Sungevity excitedly announces the appointment of their new Chief Marketing Officer in the person of Patrick Crane. He was previously part of LinkedIn, and he now aims to deepen Sungevity and its customers’ relationship. They call this initiative a ‘Solar Social Network’ . You can see the news link here.
Facebook has a new VP for Sales in the region of Latin America. He is Alexandre Hohagen, who also happens to be a former top Google executive, serving as VP of Google Latin America. Brazil, which was also formerly Hohagen’s jurisdiction with Google, is also one of the few markets in the world where another social network site is larger than Facebook. You can see the news link here.
With so many books out there on social media, it can be hard to know which ones are worth buying and reading. That’s what I’m here for! I just finished reading Facebook Marketing: Designing Your Next Marketing Campaign by Justin Levy. It’s a handy book to have on your desk as you navigate the world of Facebook for business.
Levy (who is a colleague of mine) does a great job of addressing the why and how of having a Facebook Page. He dedicates a chapter on developing a Facebook strategy (something that should be addressed before even getting started). He encourages you to ask yourself: Read More
While the stigma of using a “teen’s tool” for marketing is fading, many business owners are still scratching their heads, trying to understand the jump toward Facebook as a marketing tool. It may seem odd to use a social networking site if your teen regularly posts cute photos of herself as a way to promote your business, but if you’re not using it, I promise you, you’re missing out.
There are more than 400 million active users on Facebook. No matter what you sell, there’s a pretty good chance at least a portion of these people need what you provide. By connecting with these people in a meaningful way through a communication tool they prefer, you’re speaking volumes about your company’s desire to interact with consumers.
One of the biggest objections I get about Facebook for marketing is that CEOs don’t get it. They don’t use it and find it to be a waste of time. I personally don’t play golf, but if my customers do, you can bet I’m going to sponsor a hole as a way to get my brand’s presence in a place my customers frequent. So even if you’re not a fan of Facebook, if your customers are there, you can’t afford not to be there too.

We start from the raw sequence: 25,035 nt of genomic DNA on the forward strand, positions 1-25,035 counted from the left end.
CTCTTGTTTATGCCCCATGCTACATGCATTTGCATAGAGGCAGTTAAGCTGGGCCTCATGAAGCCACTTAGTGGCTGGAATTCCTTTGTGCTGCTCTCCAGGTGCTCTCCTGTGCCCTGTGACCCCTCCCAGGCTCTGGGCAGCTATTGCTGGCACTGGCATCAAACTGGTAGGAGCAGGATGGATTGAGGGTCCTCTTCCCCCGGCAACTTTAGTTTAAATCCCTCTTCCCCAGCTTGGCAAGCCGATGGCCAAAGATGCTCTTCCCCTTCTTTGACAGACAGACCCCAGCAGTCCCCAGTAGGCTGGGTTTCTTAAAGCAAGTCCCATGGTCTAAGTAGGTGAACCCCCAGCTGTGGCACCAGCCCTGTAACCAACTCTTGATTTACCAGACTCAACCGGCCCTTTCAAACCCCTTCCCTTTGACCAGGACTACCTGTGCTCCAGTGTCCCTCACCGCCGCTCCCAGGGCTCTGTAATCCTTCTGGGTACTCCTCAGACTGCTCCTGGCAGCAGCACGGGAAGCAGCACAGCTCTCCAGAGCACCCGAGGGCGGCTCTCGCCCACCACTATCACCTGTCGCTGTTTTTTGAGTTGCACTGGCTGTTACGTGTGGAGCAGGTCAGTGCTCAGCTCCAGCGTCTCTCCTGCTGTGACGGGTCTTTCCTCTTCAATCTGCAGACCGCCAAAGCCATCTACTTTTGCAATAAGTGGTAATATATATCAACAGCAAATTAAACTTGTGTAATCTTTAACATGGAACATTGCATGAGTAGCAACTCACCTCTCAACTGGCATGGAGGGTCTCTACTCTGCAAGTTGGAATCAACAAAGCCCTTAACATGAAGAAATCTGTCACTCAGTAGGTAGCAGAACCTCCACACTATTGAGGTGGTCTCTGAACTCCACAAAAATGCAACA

Understanding a Facebook Page
Consider your company’s Facebook Page a one-stop shop for everything that relates to your business. It should include:
- Links to articles and press releases
- Photos of products
- Updates on what you’re up to
- Questions and interactive comments to engage visitors
- Videos, links to your blog
The key is engagement. Many companies slap up a Facebook page only to let it collect dust. Update it daily, if not more. Here’s a great example of a company that’s using Facebook well: Mashable. Mashable is a social media news site (and one I also happen to write for) that generates news all day, every day. It posts its articles on its Facebook Page (it actually has separate pages for different topics), and asks engaging questions of its 200,000+ fans.
Get More Likes
Facebook recently changed the wording for its Pages from “Fans” (which I prefer) to “Likes.” So now your goal is to get Facebook users to “like” your page. Once they’ve clicked the Like button, you can connect to them by sending messages directly to them, or simply updating your Page, which will appear on their home feed.
Keep Them Coming Back
It’s easy to click that Like button, but harder to get people to visit your Page often. Provide value and things people can’t get elsewhere. Offer weekly sales or discounts that are only available to people who have connected with your brand through Facebook. Link to useful articles. Provide a reason to bring them back.
Setting up a Facebook Page takes a bit of work up front (or you can hire a marketing firm to help), and a little time each week to manage, but the rewards will come. In fact, Facebook is consistently in the top three referrers of web traffic for both my sites and my clients’!